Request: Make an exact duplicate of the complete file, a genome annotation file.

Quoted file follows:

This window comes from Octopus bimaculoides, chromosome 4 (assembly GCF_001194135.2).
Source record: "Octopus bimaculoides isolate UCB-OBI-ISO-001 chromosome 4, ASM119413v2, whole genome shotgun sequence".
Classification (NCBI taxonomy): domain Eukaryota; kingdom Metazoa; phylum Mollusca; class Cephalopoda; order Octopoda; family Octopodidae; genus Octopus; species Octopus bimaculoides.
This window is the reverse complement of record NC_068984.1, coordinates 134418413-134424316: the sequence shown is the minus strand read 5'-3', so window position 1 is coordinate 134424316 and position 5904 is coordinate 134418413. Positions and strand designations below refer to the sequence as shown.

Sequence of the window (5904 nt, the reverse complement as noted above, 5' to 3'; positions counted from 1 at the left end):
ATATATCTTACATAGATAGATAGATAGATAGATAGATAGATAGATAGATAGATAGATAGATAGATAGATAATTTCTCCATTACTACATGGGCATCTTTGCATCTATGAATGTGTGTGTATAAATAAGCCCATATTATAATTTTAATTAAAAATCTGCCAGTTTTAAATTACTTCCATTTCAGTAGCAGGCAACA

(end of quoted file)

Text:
This window comes from Octopus bimaculoides, chromosome 4 (assembly GCF_001194135.2).
Source record: "Octopus bimaculoides isolate UCB-OBI-ISO-001 chromosome 4, ASM119413v2, whole genome shotgun sequence".
Classification (NCBI taxonomy): domain Eukaryota; kingdom Metazoa; phylum Mollusca; class Cephalopoda; order Octopoda; family Octopodidae; genus Octopus; species Octopus bimaculoides.
This window is the reverse complement of record NC_068984.1, coordinates 134418413-134424316: the sequence shown is the minus strand read 5'-3', so window position 1 is coordinate 134424316 and position 5904 is coordinate 134418413. Positions and strand designations below refer to the sequence as shown.

Sequence of the window (5904 nt, the reverse complement as noted above, 5' to 3'; positions counted from 1 at the left end):
ATATATCTTACATAGATAGATAGATAGATAGATAGATAGATAGATAGATAGATAGATAGATAGATAGATAATTTCTCCATTACTACATGGGCATCTTTGCATCTATGAATGTGTGTGTATAAATAAGCCCATATTATAATTTTAATTAAAAATCTGCCAGTTTTAAATTACTTCCATTTCAGTAGCAGGCAACA